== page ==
The Green Bay Packers bounced back in the way that a makeshift offense can against a banged-up defense on a Thursday night. It happened gradually over the course of four quarters, going from stagnant back to ugly and then pushing through the muck toward something semi-inspiring.
Perhaps baby steps are acceptable for the offense after how far it has fallen over the past calendar year. In that regard, Green Bay’s 26-10 victory over the Chicago Bears was a mission accomplished. After a horrible plus-half of offensive play — the type that features 30 first-half pass attempts for just 150 yards and 6 points and surrenders a defensive touchdown on the first possession out of halftime — some of the issues that have plagued the Packers started to scale back. The light poked through the weeds. Aaron Rodgers got back to throwing more decisively as Randall Cobb and DaVante Adams — especially Adams — started to find ways to make contested catches and really bully opposing defensive backs. That opened up a running game starting a second-year wide receiver in the backfield, and all started to feel like it might be OK for once.
But if the Packers offense was a bleeding mess entering tonight, then this win will serve as a band-aid. The wound didn’t heal because of one big half against a beat-up and worn-down Bears defense.
On a night when Bears fill-in quarterback Brian Hoyer exited early in the second half with a broken arm and Pro Bowl right guard Kyle Long left the game with him, something was bound to break open, and it did. Adams deserves credit for his big night, when he caught 132 yards and 2 touchdowns on 13 receptions, one off the team record. But the Bears backup defenders lost him as much as Rodgers found him. Literally, his final touchdown grab came on a busted coverage, and it wasn’t the only time.
The concerns didn’t disappear, like Rodgers’ tendency to overthrow receivers at times and the receivers’ struggles to win simple matchups against man coverage. The integration of Knile Davis, acquired via trade from the Kansas City Chiefs this week, should save some of the health concerns in the backfield, but it’s worth wondering what such a unbalanced approach, with passes to runs, will play out against a defense with a better ability to cover. The growth of the offensive line playing together will help mitigate the physical loss of Eddie Lacy, but that loss does make an offense that has struggled to be unpredictable that much easier to see coming.
Tonight, what came ultimately won thanks to talent. But the Packers should be thankful they have a mini bye week now because they could use a little more creativity to really get the offense back on track.
Some other postgame points from tonight’s game:
- Needless to say, the Hoyer injury was a heartbreaker for the Bears. Jay Cutler could well come back soon and keep that position from being a problem, but it’s hard not to feel for what it did to Hoyer and the growth he was showing in the passing game. Hoyer entered tonight with four straight games with at least 300 yards passing. He was starting to wrestle the position away from Cutler in a way nobody else has been able to in Chicago since he arrived, and his run might be over now.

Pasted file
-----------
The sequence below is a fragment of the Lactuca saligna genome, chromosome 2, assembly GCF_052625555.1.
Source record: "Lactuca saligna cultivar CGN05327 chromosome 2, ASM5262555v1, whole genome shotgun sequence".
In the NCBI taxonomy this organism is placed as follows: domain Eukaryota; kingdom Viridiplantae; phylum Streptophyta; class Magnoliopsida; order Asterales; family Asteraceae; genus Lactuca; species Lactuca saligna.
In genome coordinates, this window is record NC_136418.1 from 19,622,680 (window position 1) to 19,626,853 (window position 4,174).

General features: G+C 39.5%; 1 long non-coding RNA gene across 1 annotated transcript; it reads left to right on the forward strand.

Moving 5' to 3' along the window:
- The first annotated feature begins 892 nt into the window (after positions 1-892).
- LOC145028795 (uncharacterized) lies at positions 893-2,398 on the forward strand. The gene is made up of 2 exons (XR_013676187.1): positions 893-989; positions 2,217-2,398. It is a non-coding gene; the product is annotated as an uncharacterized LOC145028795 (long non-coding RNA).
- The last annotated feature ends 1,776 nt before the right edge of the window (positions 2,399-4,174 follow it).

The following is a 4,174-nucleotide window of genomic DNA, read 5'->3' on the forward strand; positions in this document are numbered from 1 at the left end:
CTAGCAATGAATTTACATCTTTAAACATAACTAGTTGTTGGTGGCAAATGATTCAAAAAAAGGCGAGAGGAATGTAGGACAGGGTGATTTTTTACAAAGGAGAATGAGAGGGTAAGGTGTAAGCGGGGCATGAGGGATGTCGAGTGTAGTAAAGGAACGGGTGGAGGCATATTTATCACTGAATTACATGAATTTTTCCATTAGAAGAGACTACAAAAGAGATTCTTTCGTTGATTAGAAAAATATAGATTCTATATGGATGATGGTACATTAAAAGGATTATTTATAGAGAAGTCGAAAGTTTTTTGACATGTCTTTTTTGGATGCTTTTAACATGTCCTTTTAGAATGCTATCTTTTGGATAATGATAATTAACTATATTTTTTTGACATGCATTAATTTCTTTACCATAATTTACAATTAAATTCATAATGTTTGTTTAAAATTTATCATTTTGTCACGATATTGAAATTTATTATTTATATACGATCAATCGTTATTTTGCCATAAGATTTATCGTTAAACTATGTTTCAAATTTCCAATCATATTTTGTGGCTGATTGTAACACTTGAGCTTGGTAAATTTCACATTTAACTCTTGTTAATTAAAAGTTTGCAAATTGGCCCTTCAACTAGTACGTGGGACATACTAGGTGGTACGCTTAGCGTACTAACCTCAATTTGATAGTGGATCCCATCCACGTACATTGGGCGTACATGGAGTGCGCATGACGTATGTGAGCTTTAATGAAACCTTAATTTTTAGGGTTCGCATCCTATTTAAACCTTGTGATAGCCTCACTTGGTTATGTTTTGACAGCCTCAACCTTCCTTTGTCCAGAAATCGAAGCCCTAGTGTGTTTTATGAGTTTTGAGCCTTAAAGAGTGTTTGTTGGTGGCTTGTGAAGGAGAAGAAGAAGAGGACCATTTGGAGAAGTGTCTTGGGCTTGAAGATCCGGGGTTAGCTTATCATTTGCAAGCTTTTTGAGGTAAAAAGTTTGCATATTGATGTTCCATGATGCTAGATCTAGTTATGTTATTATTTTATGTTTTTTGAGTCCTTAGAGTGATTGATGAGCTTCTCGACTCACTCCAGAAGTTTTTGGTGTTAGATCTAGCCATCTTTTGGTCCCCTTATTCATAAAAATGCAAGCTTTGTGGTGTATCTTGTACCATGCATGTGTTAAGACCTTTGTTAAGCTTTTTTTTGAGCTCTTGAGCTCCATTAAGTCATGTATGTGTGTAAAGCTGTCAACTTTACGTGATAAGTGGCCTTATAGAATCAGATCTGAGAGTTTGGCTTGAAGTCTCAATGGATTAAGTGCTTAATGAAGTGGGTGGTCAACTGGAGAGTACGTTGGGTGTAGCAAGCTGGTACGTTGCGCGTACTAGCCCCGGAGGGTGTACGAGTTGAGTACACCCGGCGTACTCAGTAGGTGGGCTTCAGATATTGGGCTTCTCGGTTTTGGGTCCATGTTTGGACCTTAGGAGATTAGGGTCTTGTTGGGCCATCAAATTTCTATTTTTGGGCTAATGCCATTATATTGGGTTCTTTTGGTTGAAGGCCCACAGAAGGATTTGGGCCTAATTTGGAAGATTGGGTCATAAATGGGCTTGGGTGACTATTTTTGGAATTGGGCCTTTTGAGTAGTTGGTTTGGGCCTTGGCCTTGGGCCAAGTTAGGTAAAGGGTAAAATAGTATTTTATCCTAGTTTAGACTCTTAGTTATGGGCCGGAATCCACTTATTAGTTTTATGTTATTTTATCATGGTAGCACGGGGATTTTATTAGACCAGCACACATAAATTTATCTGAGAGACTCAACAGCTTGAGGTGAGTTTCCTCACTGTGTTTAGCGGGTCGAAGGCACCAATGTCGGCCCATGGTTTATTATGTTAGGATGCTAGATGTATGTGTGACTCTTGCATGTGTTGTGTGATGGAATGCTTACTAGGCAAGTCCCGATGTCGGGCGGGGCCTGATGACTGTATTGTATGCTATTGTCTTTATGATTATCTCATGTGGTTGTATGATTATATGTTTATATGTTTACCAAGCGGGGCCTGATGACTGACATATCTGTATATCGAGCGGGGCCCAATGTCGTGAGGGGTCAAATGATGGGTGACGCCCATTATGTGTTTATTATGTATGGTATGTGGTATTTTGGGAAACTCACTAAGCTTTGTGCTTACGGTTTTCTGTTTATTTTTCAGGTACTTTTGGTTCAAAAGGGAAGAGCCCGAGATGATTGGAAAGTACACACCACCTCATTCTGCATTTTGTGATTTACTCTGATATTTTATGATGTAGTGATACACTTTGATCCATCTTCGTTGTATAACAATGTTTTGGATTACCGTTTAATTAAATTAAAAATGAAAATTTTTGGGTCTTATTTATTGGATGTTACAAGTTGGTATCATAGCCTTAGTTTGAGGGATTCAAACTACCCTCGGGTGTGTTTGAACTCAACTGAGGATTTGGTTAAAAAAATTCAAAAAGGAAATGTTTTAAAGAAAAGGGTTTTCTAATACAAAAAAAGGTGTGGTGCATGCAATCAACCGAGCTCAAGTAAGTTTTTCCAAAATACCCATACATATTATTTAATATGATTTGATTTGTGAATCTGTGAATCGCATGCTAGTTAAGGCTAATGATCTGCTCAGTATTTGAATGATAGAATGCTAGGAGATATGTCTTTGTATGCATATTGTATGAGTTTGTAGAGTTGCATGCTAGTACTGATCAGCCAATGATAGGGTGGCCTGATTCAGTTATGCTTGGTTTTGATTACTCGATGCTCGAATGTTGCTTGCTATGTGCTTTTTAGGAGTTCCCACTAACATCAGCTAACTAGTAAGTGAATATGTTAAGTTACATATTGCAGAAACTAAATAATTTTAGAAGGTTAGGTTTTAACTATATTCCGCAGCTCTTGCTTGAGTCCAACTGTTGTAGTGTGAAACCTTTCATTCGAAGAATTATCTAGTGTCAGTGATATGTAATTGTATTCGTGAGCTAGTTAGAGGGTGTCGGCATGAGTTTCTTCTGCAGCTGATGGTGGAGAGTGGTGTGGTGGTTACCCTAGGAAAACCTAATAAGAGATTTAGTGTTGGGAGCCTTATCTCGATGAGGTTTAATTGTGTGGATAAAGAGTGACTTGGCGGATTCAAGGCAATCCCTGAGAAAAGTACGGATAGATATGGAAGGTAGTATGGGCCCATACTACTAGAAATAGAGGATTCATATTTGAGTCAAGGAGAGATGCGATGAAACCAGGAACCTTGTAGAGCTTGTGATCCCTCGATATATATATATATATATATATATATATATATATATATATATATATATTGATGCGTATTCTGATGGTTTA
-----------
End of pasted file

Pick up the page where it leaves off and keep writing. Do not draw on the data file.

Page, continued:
- For a Packers offense that has needed a jolt, it has to be inspiring to see what Ty Montgomery has provided the past two weeks. He’d never caught a pass until he logged 10 for 98 yards against the Dallas Cowboys. Then against the Bears, he was a little of everything, totaling 60 yards rushing and 66 yards receiving on 19 total touches, and he seemed to look more fluid and capable in the running back role as the game wore on. Moving Cobb into the backfield hasn’t worked for as long as the Packers have tried it, but the bulkier Montgomery might be an option as they’re searching for rushing help.
- It was a forgettable game for the Bears, but not for first-round pick Leonard Floyd. The Bears have been desperate to see anything out of him or their 2014 first-round selection, receiver Kevin White, with health the biggest roadblock in their way. Floyd’s first game back since Week 4 featured 2 sacks, including the strip-sack fumble recovery touchdown to begin the second half. Floyd, who had half a sack coming in, showcased speed, moves and a hint of power along the way on Thursday night. Although it’s just one game, it’s not to be dismissed against what has been a fantastic pass-protecting Packers line this season.
- Another case in point of how the Packers’ offensive issues haven’t totally gone away would be the longest drive of the night, an 11-play, 90-yarder that got Green Bay down to the 1-yard line for a 4th-and-Goal. Mike McCarthy called a timeout so he could draw up a play where a receiver would run a single-back dive up the middle right at the strength of the Bears defense, inside linebackers Jerrell Freeman and Danny Trevathan. The result was what you’d expect. This makeshift running back scenario is a new one for McCarthy to manage, but he has to have a better pulse than that.